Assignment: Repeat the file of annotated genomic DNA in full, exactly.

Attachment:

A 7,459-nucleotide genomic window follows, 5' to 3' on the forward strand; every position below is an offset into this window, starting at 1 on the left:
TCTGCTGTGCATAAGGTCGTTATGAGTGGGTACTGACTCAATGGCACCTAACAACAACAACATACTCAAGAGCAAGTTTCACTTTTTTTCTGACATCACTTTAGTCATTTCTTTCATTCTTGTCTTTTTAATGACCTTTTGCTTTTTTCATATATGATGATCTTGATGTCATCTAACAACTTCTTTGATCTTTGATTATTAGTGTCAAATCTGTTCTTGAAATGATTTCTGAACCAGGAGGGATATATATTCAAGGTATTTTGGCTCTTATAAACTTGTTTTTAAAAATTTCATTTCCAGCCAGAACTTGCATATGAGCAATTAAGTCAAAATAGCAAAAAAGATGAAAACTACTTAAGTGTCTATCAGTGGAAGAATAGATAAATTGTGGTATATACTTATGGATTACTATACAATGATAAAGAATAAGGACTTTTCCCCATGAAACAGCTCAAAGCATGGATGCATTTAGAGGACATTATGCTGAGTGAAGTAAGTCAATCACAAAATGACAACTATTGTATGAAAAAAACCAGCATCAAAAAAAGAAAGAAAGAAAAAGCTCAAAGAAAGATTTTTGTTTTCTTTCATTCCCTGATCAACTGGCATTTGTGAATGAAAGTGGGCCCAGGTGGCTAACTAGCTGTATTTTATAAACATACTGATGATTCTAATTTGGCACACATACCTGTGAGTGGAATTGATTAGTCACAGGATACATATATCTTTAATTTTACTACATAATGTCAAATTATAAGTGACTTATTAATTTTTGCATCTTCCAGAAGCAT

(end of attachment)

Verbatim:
A 7,459-nucleotide genomic window follows, 5' to 3' on the forward strand; every position below is an offset into this window, starting at 1 on the left:
TCTGCTGTGCATAAGGTCGTTATGAGTGGGTACTGACTCAATGGCACCTAACAACAACAACATACTCAAGAGCAAGTTTCACTTTTTTTCTGACATCACTTTAGTCATTTCTTTCATTCTTGTCTTTTTAATGACCTTTTGCTTTTTTCATATATGATGATCTTGATGTCATCTAACAACTTCTTTGATCTTTGATTATTAGTGTCAAATCTGTTCTTGAAATGATTTCTGAACCAGGAGGGATATATATTCAAGGTATTTTGGCTCTTATAAACTTGTTTTTAAAAATTTCATTTCCAGCCAGAACTTGCATATGAGCAATTAAGTCAAAATAGCAAAAAAGATGAAAACTACTTAAGTGTCTATCAGTGGAAGAATAGATAAATTGTGGTATATACTTATGGATTACTATACAATGATAAAGAATAAGGACTTTTCCCCATGAAACAGCTCAAAGCATGGATGCATTTAGAGGACATTATGCTGAGTGAAGTAAGTCAATCACAAAATGACAACTATTGTATGAAAAAAACCAGCATCAAAAAAAGAAAGAAAGAAAAAGCTCAAAGAAAGATTTTTGTTTTCTTTCATTCCCTGATCAACTGGCATTTGTGAATGAAAGTGGGCCCAGGTGGCTAACTAGCTGTATTTTATAAACATACTGATGATTCTAATTTGGCACACATACCTGTGAGTGGAATTGATTAGTCACAGGATACATATATCTTTAATTTTACTACATAATGTCAAATTATAAGTGACTTATTAATTTTTGCATCTTCCAGAAGCAT